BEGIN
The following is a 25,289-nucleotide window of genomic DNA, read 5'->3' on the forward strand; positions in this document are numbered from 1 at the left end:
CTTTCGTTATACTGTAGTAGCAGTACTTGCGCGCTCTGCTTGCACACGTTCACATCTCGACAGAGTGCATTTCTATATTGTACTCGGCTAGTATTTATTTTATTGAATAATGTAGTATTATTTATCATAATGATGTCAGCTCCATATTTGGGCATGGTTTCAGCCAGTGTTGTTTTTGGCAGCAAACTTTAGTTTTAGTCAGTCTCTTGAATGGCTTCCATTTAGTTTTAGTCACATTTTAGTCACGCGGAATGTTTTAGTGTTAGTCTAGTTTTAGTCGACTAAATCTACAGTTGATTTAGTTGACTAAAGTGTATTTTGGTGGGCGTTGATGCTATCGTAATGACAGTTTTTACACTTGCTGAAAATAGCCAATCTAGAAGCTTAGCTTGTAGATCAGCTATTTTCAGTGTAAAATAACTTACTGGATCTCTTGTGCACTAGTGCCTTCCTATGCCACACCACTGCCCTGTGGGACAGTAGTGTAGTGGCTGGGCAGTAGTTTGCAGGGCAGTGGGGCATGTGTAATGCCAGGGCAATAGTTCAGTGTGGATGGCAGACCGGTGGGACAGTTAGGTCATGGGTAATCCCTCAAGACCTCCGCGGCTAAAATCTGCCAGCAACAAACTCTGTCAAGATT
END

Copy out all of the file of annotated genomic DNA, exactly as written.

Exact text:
The following is a 25,289-nucleotide window of genomic DNA, read 5'->3' on the forward strand; positions in this document are numbered from 1 at the left end:
CTTTCGTTATACTGTAGTAGCAGTACTTGCGCGCTCTGCTTGCACACGTTCACATCTCGACAGAGTGCATTTCTATATTGTACTCGGCTAGTATTTATTTTATTGAATAATGTAGTATTATTTATCATAATGATGTCAGCTCCATATTTGGGCATGGTTTCAGCCAGTGTTGTTTTTGGCAGCAAACTTTAGTTTTAGTCAGTCTCTTGAATGGCTTCCATTTAGTTTTAGTCACATTTTAGTCACGCGGAATGTTTTAGTGTTAGTCTAGTTTTAGTCGACTAAATCTACAGTTGATTTAGTTGACTAAAGTGTATTTTGGTGGGCGTTGATGCTATCGTAATGACAGTTTTTACACTTGCTGAAAATAGCCAATCTAGAAGCTTAGCTTGTAGATCAGCTATTTTCAGTGTAAAATAACTTACTGGATCTCTTGTGCACTAGTGCCTTCCTATGCCACACCACTGCCCTGTGGGACAGTAGTGTAGTGGCTGGGCAGTAGTTTGCAGGGCAGTGGGGCATGTGTAATGCCAGGGCAATAGTTCAGTGTGGATGGCAGACCGGTGGGACAGTTAGGTCATGGGTAATCCCTCAAGACCTCCGCGGCTAAAATCTGCCAGCAACAAACTCTGTCAAGATT